Shortly before the end of the United Kingdom government's wage subsidies scheme, British employers increased their payrolls to a record high in September, potentially encouraging the Bank of England's (BoE) progress toward a first post-pandemic interest rate hike.
The number of workers on companies' books rose by the most on record in data going back to 2014, up by 207,000 from August.
Employers turned to recruitment agencies to find staff and hotel and food firms created jobs as they recovered from COVID-19 lockdowns.
Separate official data published on Tuesday showed the unemployment rate edged down to 4.5% in the three months to August from 4.6% in the May-July period, as expected by economists in a Reuters poll.
The BoE is gearing up to become the first major central bank to raise rates since the coronavirus crisis struck. Inflation is heading towards 4% or higher – above its 2% target.
But the BoE is watching to see how many people became unemployed after the end of the furlough program that subsidized wages to keep people employed during the pandemic.
About 1 million people are likely to have been on the scheme when it ended on Sept. 30, according to an estimate by the Resolution Foundation think tank.
Hussain Mehdi, macro and investment strategist at HSBC Asset Management, said the data left open the possibility of a BoE rate increase before the end of the year.
"A decent October jobs report could open the door to a hike as soon as the December meeting," he said.
The BoE is also monitoring pay growth as it tries to gauge how persistent a recent jump in inflation is likely to be.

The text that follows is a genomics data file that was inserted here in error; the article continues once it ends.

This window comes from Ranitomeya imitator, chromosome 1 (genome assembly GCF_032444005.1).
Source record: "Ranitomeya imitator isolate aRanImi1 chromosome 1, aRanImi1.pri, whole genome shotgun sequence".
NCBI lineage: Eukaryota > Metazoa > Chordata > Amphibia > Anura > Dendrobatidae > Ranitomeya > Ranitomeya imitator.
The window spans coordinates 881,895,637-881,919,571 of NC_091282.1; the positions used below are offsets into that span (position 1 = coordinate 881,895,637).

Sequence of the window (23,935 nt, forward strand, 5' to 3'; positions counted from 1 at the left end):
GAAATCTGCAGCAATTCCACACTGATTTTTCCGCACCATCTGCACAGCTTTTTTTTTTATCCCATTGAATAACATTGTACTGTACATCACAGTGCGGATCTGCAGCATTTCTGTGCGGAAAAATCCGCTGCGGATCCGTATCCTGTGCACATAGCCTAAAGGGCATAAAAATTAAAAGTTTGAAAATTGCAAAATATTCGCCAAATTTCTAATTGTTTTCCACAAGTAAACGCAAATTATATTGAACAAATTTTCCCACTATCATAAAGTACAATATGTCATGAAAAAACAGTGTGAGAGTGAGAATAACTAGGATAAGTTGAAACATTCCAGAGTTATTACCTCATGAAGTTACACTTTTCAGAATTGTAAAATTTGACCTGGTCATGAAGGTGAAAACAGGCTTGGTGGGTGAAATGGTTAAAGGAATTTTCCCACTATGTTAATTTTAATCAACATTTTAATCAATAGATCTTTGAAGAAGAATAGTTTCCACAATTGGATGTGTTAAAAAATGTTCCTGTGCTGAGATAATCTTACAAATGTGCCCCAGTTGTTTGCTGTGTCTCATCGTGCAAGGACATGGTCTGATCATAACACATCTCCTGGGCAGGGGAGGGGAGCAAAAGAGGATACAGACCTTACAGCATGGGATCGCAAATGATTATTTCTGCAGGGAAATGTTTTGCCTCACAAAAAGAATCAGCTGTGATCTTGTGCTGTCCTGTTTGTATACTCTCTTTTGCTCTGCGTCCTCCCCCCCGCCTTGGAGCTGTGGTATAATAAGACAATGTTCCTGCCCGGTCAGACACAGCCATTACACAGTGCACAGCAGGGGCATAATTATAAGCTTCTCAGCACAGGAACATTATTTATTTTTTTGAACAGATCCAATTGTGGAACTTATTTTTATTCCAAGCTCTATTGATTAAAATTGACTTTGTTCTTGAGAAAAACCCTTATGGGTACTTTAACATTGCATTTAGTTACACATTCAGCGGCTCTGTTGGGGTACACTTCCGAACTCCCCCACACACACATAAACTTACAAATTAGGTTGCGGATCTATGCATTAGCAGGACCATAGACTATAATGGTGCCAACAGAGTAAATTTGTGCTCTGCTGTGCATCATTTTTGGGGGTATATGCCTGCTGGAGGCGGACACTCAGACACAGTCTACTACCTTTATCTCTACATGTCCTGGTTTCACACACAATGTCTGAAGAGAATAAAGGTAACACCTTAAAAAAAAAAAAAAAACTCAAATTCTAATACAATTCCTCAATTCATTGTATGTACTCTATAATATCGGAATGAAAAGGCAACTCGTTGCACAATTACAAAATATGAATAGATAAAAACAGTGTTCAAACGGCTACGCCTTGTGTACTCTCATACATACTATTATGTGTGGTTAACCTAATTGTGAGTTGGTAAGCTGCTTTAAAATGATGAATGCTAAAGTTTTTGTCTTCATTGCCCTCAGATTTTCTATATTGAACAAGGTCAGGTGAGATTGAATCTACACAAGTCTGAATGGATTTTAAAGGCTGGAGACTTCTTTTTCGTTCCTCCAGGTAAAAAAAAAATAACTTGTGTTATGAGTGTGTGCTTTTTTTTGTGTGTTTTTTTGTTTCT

Average weekly earnings in the June-August period were 7.2% higher than in the same three months of 2020, slowing from the previous reading of 8.3%.
Excluding bonuses, earnings rose by 6%, also losing some momentum.
The Office for National Statistics (ONS) estimated the underlying pace of wage growth, taking into account how job losses during the lockdowns affected predominantly lower-paid workers, was between 4.1% and 5.6% for regular pay in nominal terms.
That compared with regular pay growth of about 3% just before the pandemic hit.
A record-high level of vacancies pointed to a shortage of candidates for jobs after the pandemic and Britain's post-Brexit controls on workers from the European Union which has made it harder for some employers to find staff. A shortage of fuel tanker drivers led to the supply of petrol and diesel being disrupted this month.
But there were still signs of caution on the part of employers, who hired many more part-time workers than full-time staff in the three months to August.
The Resolution Foundation said the widest measure of economic activity – hours worked – remained 2.7% down on pre-pandemic levels, but the gap was likely to be closed in next month's data.
"Though wage growth looks almost unbelievably strong right now, there are big questions over whether it will remain strong enough over the coming months to prevent real wages from falling this winter," said Nye Cominetti, a Resolution Foundation economist.